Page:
For over a hundred years the FA Cup was considered the most important club football tournament in the world. This was more than just English insularity. The Cup was the first national football tournament anywhere, and the first to impose a unifying set of rules on its participants.

The competition may have diminished in importance in recent years, ranking behind even qualification for the preliminary stages of the Champions League for many Premiership managers, but it remains the bedrock of the modern game. The origins of the Cup must be seen in context. Up until the mid 19th century football matches tended to be played according to an ad hoc set of rules. A murky permissiveness prevailed. Captains would agree beforehand on whether to allow ‘hacking’ (i.e. vicious limb-threatening fouls) and handling of the ball.

Conforming to the FA’s rules of the game – including the owtlawing of hacking and the introduction of the hand-ball rule – was a prerequisite for participation in the Cup. Among those willing to take their place in the Cup under these constraints, a rabble of public school dissenters went out and created something very different: rugby, a sport where hacking, handball and carrying a picnic hamper in the boot of your estate car are to this day actively encouraged. Football, meanwhile, was being led along a civilizing path.

The FA Cup was first staged in 1871. It was organized by the secretary of the Football Association, C.W. Alcock, and featured just 15 clubs. The first winners were the Wanderers, who beat the Royal Engineers 1-0 in a final staged at the Kennington Oval in London, also the scene of the first ever cricket Test Match in England. In its early years the trophy was won by a succession of southern amateur sides. Blackburn Olympic, in 1883, were the first northern team to win the Cup, ushering in an 18-year period of northern dominance. Before long the Cup Final had evolved into a great season-ending showpiece occasion. Crowds mushroomed as professionalism transformed the game. The 1913 Final at the Crystal Palace Stadium attracted more than 120,000 people and ten years later the White horse Final, the first to be played at the new Empire Stadium at Wembley, drew a crowd of around 200,000.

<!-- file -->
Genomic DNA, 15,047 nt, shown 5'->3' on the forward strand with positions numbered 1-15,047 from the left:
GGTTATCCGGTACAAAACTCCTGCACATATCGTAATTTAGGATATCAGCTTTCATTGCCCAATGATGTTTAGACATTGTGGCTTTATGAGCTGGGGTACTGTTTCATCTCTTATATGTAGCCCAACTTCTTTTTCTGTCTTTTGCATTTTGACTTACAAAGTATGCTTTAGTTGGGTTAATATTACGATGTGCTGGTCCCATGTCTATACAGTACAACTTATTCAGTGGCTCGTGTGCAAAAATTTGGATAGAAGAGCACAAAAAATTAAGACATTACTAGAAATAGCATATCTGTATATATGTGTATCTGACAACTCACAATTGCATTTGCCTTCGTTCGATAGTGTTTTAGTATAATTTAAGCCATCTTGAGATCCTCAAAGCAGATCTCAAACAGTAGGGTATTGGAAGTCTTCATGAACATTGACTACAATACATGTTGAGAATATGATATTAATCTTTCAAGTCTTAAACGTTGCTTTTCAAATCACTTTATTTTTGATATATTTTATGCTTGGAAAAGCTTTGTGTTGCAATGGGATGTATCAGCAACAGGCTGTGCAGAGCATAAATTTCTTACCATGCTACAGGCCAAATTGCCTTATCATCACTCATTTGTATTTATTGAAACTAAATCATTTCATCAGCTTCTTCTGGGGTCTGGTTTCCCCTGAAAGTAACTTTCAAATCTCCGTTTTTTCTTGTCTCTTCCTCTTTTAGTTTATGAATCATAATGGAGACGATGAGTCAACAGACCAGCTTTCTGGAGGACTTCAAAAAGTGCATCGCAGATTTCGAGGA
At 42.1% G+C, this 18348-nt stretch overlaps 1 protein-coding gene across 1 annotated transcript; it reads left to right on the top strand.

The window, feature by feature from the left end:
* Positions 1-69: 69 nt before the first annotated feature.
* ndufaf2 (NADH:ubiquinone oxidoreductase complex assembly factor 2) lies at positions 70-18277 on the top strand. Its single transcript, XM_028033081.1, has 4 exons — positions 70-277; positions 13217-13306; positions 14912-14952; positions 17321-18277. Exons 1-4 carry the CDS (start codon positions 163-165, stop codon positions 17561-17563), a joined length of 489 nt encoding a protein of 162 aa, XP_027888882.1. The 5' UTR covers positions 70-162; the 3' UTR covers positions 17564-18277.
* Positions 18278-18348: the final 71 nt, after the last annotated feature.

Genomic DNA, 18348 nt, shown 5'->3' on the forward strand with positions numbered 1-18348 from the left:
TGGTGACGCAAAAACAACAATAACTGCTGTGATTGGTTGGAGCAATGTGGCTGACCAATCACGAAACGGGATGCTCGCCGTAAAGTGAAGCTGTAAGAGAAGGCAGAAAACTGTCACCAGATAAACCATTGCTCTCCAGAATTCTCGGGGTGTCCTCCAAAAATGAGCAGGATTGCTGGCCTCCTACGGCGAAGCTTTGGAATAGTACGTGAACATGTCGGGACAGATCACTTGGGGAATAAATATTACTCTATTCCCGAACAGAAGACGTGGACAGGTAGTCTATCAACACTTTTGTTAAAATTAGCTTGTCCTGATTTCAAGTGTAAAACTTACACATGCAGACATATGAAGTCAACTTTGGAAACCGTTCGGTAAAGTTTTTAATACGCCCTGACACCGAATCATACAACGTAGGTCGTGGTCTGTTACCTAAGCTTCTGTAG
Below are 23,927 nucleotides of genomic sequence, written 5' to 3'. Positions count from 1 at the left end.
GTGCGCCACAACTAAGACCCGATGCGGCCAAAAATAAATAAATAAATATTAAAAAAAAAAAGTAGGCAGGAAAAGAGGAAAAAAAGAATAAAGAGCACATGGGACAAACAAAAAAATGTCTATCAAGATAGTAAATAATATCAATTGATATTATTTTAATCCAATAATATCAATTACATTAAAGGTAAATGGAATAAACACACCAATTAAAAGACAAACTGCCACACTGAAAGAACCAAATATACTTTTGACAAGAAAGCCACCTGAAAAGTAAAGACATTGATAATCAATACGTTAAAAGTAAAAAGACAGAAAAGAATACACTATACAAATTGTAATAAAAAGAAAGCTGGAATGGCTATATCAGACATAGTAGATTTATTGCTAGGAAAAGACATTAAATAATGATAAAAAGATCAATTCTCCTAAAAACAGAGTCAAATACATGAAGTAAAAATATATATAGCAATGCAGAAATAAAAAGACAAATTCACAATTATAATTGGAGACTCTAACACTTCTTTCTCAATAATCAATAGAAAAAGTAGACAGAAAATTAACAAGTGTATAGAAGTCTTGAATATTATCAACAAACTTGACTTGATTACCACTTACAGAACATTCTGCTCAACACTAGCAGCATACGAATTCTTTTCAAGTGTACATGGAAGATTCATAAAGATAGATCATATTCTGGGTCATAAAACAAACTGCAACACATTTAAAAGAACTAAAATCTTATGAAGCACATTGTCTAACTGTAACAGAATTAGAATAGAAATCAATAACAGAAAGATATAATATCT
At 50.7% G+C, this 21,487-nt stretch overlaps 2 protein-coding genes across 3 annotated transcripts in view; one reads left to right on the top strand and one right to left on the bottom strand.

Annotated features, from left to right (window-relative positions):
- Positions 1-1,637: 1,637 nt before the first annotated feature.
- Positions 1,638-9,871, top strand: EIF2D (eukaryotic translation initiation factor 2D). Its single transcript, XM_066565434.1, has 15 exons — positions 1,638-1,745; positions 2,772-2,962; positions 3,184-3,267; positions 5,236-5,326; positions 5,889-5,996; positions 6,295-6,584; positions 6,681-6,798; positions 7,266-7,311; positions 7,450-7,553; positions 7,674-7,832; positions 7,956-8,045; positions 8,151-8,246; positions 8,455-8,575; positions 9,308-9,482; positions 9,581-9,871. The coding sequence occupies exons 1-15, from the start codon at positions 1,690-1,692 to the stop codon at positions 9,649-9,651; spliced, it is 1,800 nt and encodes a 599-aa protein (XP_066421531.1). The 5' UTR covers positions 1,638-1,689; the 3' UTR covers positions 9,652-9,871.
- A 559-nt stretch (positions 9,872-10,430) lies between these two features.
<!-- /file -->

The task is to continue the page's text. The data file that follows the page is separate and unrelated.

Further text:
The particular appeal of the Cup lies not just in its finals. A competition that ends in May is also an essential part of watching football in January and February, the third and fourth rounds breathing fresh life into the middle of the season. In modern times this has been the point at which clubs in the top two divisions join the competition, taking on the lower and non-League clubs who have made it through the first two rounds. Acts of giant killing are rare but tend to stay in the memory.

In recent years it has become increasingly rare for smaller teams to lift the Cup. The last genuine surprise was Wimbledon’s 2-1 Final victory over Liverpool in 1988, which also featured the first-ever missed penalty in an FA Cup Final, Dave Beasant saving John Aldridge’s kick. Before that Sunderland’s 1-0 victory over Leeds in 1973, Southampton’s victory over Man United in 1976 and West Ham’s Final victory in 1980 – the last time a club outside the top flight won the Cup – provided similar upsets. In terms of all-round competition the Cup enjoyed a golden era from the mid-1920’s to mid-1940. From 1927, when Cardiff City became the only Welsh club ever to win the FA Cup, to Wolves’ victory in 1949, there were 14 different winners in 15 years of competition. These included the sole FA Cup-winning campaigns of Portsmouth, Derby and Charlton, which came in successive tournaments. The Matthews Final of 1953 is perhaps the most famous of all FA Cup matches. Its legend resides not just in the game itself, in which Blackpool rallied from 3-1 down late on to beat Bolton 4-3. The occasion became a centrepiece to a year of national celebration as Britain emerged from the economic depression of the 1940’s. Stan Mortensen’s hat-trick remains the only such scoring feat in an FA Cup Final (although his first goal, a deflected shot, was initially thought to have been an own goal).